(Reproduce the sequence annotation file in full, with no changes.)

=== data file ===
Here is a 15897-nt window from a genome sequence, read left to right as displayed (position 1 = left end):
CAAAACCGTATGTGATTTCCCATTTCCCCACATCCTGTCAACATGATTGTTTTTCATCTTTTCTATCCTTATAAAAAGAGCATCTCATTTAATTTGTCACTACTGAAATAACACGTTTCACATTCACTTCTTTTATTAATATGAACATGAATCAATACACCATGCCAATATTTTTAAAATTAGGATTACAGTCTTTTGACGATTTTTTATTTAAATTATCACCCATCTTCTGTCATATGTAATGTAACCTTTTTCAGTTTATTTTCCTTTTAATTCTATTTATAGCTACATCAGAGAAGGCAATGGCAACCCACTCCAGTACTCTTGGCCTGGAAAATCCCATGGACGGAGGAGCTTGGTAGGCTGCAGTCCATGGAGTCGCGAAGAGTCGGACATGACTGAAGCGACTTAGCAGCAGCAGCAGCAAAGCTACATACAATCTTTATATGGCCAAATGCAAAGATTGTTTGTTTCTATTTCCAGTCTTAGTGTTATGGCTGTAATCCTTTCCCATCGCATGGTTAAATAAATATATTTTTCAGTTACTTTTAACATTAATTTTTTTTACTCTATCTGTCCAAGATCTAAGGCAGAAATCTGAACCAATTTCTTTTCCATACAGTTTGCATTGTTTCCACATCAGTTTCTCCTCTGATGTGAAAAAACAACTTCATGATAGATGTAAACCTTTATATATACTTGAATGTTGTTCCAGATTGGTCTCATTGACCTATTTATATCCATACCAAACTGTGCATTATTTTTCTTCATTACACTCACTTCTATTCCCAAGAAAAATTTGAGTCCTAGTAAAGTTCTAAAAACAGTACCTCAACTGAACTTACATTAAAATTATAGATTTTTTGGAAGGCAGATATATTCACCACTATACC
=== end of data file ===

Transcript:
Here is a 15897-nt window from a genome sequence, read left to right as displayed (position 1 = left end):
CAAAACCGTATGTGATTTCCCATTTCCCCACATCCTGTCAACATGATTGTTTTTCATCTTTTCTATCCTTATAAAAAGAGCATCTCATTTAATTTGTCACTACTGAAATAACACGTTTCACATTCACTTCTTTTATTAATATGAACATGAATCAATACACCATGCCAATATTTTTAAAATTAGGATTACAGTCTTTTGACGATTTTTTATTTAAATTATCACCCATCTTCTGTCATATGTAATGTAACCTTTTTCAGTTTATTTTCCTTTTAATTCTATTTATAGCTACATCAGAGAAGGCAATGGCAACCCACTCCAGTACTCTTGGCCTGGAAAATCCCATGGACGGAGGAGCTTGGTAGGCTGCAGTCCATGGAGTCGCGAAGAGTCGGACATGACTGAAGCGACTTAGCAGCAGCAGCAGCAAAGCTACATACAATCTTTATATGGCCAAATGCAAAGATTGTTTGTTTCTATTTCCAGTCTTAGTGTTATGGCTGTAATCCTTTCCCATCGCATGGTTAAATAAATATATTTTTCAGTTACTTTTAACATTAATTTTTTTTACTCTATCTGTCCAAGATCTAAGGCAGAAATCTGAACCAATTTCTTTTCCATACAGTTTGCATTGTTTCCACATCAGTTTCTCCTCTGATGTGAAAAAACAACTTCATGATAGATGTAAACCTTTATATATACTTGAATGTTGTTCCAGATTGGTCTCATTGACCTATTTATATCCATACCAAACTGTGCATTATTTTTCTTCATTACACTCACTTCTATTCCCAAGAAAAATTTGAGTCCTAGTAAAGTTCTAAAAACAGTACCTCAACTGAACTTACATTAAAATTATAGATTTTTTGGAAGGCAGATATATTCACCACTATACC